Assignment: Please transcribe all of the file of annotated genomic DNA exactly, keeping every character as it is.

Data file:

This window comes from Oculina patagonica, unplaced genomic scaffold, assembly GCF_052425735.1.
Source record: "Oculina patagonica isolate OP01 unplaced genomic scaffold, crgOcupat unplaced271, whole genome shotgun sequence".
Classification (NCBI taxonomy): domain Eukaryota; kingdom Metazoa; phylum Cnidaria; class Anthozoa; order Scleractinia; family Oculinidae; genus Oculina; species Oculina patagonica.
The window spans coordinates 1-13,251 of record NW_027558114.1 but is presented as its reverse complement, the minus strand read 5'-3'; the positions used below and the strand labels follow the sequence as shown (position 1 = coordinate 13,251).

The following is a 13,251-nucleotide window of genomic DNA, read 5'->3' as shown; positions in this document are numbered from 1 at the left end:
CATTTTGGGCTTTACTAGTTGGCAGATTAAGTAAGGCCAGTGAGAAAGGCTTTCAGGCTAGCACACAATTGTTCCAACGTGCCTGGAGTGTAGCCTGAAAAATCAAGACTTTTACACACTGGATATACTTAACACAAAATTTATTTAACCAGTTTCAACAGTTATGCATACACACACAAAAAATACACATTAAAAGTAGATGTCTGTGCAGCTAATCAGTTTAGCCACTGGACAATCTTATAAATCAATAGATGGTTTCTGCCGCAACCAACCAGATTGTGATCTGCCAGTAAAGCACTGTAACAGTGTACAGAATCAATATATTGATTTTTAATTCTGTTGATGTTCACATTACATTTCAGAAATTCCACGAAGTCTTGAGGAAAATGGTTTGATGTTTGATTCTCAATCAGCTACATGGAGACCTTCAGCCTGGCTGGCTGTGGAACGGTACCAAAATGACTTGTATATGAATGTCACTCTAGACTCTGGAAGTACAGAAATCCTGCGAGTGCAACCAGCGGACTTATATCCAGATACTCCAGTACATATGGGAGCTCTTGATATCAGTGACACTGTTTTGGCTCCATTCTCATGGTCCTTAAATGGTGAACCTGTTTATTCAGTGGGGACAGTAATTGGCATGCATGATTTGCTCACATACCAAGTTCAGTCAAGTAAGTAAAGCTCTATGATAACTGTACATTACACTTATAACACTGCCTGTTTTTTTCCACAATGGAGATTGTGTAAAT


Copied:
This window comes from Oculina patagonica, unplaced genomic scaffold, assembly GCF_052425735.1.
Source record: "Oculina patagonica isolate OP01 unplaced genomic scaffold, crgOcupat unplaced271, whole genome shotgun sequence".
Classification (NCBI taxonomy): domain Eukaryota; kingdom Metazoa; phylum Cnidaria; class Anthozoa; order Scleractinia; family Oculinidae; genus Oculina; species Oculina patagonica.
The window spans coordinates 1-13,251 of record NW_027558114.1 but is presented as its reverse complement, the minus strand read 5'-3'; the positions used below and the strand labels follow the sequence as shown (position 1 = coordinate 13,251).

The following is a 13,251-nucleotide window of genomic DNA, read 5'->3' as shown; positions in this document are numbered from 1 at the left end:
CATTTTGGGCTTTACTAGTTGGCAGATTAAGTAAGGCCAGTGAGAAAGGCTTTCAGGCTAGCACACAATTGTTCCAACGTGCCTGGAGTGTAGCCTGAAAAATCAAGACTTTTACACACTGGATATACTTAACACAAAATTTATTTAACCAGTTTCAACAGTTATGCATACACACACAAAAAATACACATTAAAAGTAGATGTCTGTGCAGCTAATCAGTTTAGCCACTGGACAATCTTATAAATCAATAGATGGTTTCTGCCGCAACCAACCAGATTGTGATCTGCCAGTAAAGCACTGTAACAGTGTACAGAATCAATATATTGATTTTTAATTCTGTTGATGTTCACATTACATTTCAGAAATTCCACGAAGTCTTGAGGAAAATGGTTTGATGTTTGATTCTCAATCAGCTACATGGAGACCTTCAGCCTGGCTGGCTGTGGAACGGTACCAAAATGACTTGTATATGAATGTCACTCTAGACTCTGGAAGTACAGAAATCCTGCGAGTGCAACCAGCGGACTTATATCCAGATACTCCAGTACATATGGGAGCTCTTGATATCAGTGACACTGTTTTGGCTCCATTCTCATGGTCCTTAAATGGTGAACCTGTTTATTCAGTGGGGACAGTAATTGGCATGCATGATTTGCTCACATACCAAGTTCAGTCAAGTAAGTAAAGCTCTATGATAACTGTACATTACACTTATAACACTGCCTGTTTTTTTCCACAATGGAGATTGTGTAAAT